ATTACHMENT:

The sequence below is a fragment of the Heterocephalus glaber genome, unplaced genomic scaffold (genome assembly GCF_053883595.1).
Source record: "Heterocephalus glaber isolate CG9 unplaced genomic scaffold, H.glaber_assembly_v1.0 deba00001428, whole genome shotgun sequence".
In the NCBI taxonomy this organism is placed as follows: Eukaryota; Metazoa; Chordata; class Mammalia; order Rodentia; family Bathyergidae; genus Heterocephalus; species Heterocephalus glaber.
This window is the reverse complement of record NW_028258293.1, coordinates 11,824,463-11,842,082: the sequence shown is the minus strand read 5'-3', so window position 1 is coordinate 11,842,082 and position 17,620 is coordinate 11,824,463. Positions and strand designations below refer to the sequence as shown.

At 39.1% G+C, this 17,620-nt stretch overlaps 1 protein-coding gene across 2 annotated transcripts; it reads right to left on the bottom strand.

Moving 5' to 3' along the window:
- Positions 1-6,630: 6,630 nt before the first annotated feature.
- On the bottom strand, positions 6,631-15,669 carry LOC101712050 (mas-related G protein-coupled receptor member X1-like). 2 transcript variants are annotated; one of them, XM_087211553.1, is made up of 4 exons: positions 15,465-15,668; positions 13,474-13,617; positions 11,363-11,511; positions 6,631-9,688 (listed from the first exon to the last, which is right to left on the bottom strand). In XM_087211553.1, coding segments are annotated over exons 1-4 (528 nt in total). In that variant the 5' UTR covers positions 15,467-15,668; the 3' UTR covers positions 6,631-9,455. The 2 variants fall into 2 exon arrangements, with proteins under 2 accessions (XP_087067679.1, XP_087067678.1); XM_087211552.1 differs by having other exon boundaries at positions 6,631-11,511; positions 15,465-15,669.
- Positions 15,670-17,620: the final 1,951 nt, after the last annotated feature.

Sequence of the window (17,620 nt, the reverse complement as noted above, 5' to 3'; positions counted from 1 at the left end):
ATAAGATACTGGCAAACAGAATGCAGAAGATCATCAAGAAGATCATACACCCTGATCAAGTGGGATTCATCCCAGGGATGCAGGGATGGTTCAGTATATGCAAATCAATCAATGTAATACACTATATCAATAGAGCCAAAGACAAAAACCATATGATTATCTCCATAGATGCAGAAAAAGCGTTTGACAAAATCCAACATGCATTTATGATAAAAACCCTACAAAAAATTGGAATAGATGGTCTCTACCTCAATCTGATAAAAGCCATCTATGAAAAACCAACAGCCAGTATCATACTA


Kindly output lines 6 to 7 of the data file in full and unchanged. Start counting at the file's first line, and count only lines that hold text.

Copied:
Moving 5' to 3' along the window:
- Positions 1-6,630: 6,630 nt before the first annotated feature.